A lot goes into building a house, and even more is required to make that place a home. Once you have moved in and made that space comfortable, you are going to want to keep your home as safe as possible from the elements, pests, and other risks. Knowing the protective measures on the exterior of your house, including the gutters, roofing, and other components like fascia and the purpose of these things is important. If you don’t understand the function, how can you maintain your home?
Get out your notepad. It’s time to learn everything you need to know about fascia boards!
What is Fascia?
Fascia comes from the Latin word meaning a “band or strip of material.” The fascia used in architecture is a bit like the fascia that wraps around your muscles, forming a protective sheath. However, fascia around your house is more or less a horizontal board that covers the exposed trusses or roof rafters at the point where the walls meet the rooftop.
Many homeowners do not realize that fascia even exists on their home, because it is often covered up by gutters.
Fascia is not soffit.
New homeowners often get confused when they hear their roofing contractor throwing around jargon like “soffit” and “fascia,” and some even end up thinking these roofing elements are the same exact thing. While soffit and fascia are indeed related, they each have their own role to play. Soffits are the exposed siding beneath the overhang of your roof. Soffit is usually made of vinyl or aluminum, but wooden soffit is also available.
Now, you cannot have a safe household without soffit and fascia working together seamlessly. Soffit helps maintain the airflow between the roof and the attic. It is key in hindering mold growth. Soffit also prevents vermin and insects out of your house.
The Purpose of Fascia Boards
What is so important about this longboard around your house? Think back to the muscle fascia example and how it protects. The fascia is the final row of support for the lowest part of the roof shingles or tiles. Aside from that fascia serves the following purposes:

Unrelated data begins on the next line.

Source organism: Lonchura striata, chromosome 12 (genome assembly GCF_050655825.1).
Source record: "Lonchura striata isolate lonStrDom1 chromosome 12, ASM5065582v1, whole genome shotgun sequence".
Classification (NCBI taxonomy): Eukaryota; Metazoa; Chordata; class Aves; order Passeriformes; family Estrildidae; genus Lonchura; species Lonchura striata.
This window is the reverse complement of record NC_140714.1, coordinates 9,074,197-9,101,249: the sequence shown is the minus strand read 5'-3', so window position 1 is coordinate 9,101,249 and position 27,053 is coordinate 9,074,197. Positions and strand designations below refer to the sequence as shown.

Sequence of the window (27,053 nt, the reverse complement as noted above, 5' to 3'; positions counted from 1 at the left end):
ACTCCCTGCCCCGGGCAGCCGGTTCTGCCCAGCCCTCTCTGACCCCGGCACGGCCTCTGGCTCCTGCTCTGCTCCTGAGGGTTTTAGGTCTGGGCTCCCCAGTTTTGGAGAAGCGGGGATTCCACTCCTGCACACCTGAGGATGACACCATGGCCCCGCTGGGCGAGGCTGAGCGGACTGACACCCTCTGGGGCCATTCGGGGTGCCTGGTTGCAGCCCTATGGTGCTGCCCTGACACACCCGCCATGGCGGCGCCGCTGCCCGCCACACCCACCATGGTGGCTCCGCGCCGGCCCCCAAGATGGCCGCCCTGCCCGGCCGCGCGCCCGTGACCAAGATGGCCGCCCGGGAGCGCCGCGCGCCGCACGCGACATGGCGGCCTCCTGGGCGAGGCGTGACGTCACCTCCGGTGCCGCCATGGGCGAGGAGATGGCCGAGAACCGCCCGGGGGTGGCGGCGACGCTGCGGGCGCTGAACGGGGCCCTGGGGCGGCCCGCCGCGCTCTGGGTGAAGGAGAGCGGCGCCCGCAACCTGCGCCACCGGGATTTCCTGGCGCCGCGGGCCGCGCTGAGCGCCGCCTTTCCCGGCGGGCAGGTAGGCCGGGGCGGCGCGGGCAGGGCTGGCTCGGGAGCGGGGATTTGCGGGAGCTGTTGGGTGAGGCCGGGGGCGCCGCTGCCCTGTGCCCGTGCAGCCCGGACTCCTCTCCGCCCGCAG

• Anchors gutters in place;
• Keeps water from leaking into the roof deck and getting into the internal system;
• Enhances curbside appeal by covering the rough ends of the rafters;
• Stops unwanted access to squirrels, birds, and other destructive insects that could get into the attic.
Since gutters are highly important, you should consider fascia to be essential too.
Different Types of Fascia
Fascia are generally constructed of four materials: wood, vinyl (PVC), UPVC and aluminum. Here are some of the features of each of those materials:
• Common choice because of affordability
• Uses spruce, fir, or pine wood
• Not water resistant and often subject to rot and mold
• Must be primed and painted continuously for longevity
• Also known as Polyvinyl Chloride (PVC)
• Includes plasticizers for additional flexibility
• Used alongside wooden fascia to increase lifespan and add curbside appeal
• Water, insect, and rot resistant
• Can be used alone or as a means to weatherproof wooden fascia
• Can be bent or wrapped around the pieces of wood fascia
• Installation can be expensive
• Extends life of wood elements
Unplasticized Vinyl Fascia (UPVC)
• Rigid and durable because it does not contain plasticizers
• Enhances curbside appeal
• Requires only minimal maintenance
• Excellent water flow
• Chemical and water resistant
• Made of recycled wood chips, sawdust, plastic, and epoxy resin
• Comes in a variety of colors and looks like wood
• Extremely durable and resistant to water, insects, rot, and other dangers
• Not yet widely used on the market
For many years, wood fascia was the go-to option for homeowners and contractors. However, because of the high maintenance level, its popularity is decreasing. With the introduction of vinyl, composites, and other options, upgrading your home from wood fascia to something else is easier than ever. Vinyl fascia and cladding pairs well together, for example. Whether you decide to use vinyl fascia board or another material, you get benefits like extended lifespan, minimal maintenance, better resistance to damage and inclement weather, and better visual appeal.
Fascia Installation, Repair, and Replacement
Are you looking to replace or repair the fascia on your home? Depending on how widespread an issue is, such as cracking or rotting, you can either replace the isolated problem or get an entire overhaul. Always used a trusted and professional roofing contractor to install, repair, or replace this essential piece of your home.
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